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Mainstream, VOL L, No 26, June 16, 2012

Jana Satyagraha takes Message of Land Reforms All Over the Country

Wednesday 20 June 2012, by Bharat Dogra

At a time when land reforms are being increasingly forgotten and neglected by the Union Government as well as most State governments, a Gandhian campaign called ‘Jana Satyagraha’ has been trying ceaselessly to take the message of revising and strengthening land reforms to all parts of the country.

At the centre of this campaign is an organi-sation ‘Ekta Parishad’, led by senior Gandhian activist, P.V. Rajagopal. However, as the cam-paign has progressed, nearly one thousand organisations in various parts of the country have linked themselves with it. In the course of foot marches all over the country, Jana Satya-graha has highlighted the growing significance of land-related problems and struggles. This nationwide effort is expected to peak on the Gandhi Jayanti Day (October 2) when nearly one lakh deprived people from all parts of the country will gather in Gwalior. These one thousand representatives of the deprived people of India will then march from Gwalior to Delhi.

After independence India’s land reforms efforts started with the aim of helping landless farm toilers to become small peasants owning small plots of farmland. Seventy years later we can see that this effort did not succeed—the achievements are so small as to be negligible. On the reverse side, there is a much more massive drive to turn small peasants into landless workers. This is perhaps the biggest tragedy of India’s agricultural experience that the noble aim of helping the landless to become farmers got reversed in the harsh reality of turning farmers into landless workers.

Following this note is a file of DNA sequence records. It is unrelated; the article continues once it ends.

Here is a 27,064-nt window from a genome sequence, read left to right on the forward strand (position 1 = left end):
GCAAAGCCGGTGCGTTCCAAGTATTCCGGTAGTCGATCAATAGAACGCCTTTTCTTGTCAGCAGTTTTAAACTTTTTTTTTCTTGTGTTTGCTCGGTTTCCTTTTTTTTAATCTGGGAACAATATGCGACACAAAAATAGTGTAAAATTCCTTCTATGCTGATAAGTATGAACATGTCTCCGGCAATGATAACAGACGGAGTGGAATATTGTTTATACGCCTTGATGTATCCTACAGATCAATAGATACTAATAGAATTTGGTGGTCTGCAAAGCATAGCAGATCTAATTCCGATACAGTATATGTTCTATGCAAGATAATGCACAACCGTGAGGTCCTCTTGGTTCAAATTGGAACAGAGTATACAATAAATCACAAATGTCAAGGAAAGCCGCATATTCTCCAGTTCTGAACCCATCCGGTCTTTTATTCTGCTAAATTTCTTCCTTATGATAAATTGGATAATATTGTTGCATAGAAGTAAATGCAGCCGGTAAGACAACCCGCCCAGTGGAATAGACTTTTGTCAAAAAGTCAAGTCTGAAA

Therefore any comprehensive land reforms effort should include both these essential components—providing land to landless peasants and protecting land rights of the existing farmers.

Such a land reform effort can be more useful than any other programme in reducing poverty, increasing productivity, ensuring food security as well as bringing peace and justice to Indian villages. What is more, such a programme can create the most enthusiastic mass base for a programme of ecological regeneration. Millions of beneficiaries of land reforms in particular (but not excluding others) can be mobilised to repair traditional irrigation sources, take up various soil and water conservation works, protect and regenerate forests and carry out new afforestation work. A massive environment protection and regeneration work with the enthusiastic support of land reform beneficiaries will achieve more for sustainable livelihoods and food security in India (as well as many similarly placed developing countries) than anything else. In these conducive conditions the possibilities of using funds of existing rural development and poverty alleviation schemes (such as employment guarantee) to create stable and sustainable livelihoods will be much higher.

LAND reforms are an essential and extremely important component of any paradigm of development that sincerely wants to remove poverty and provide food security in conditions prevailing in India.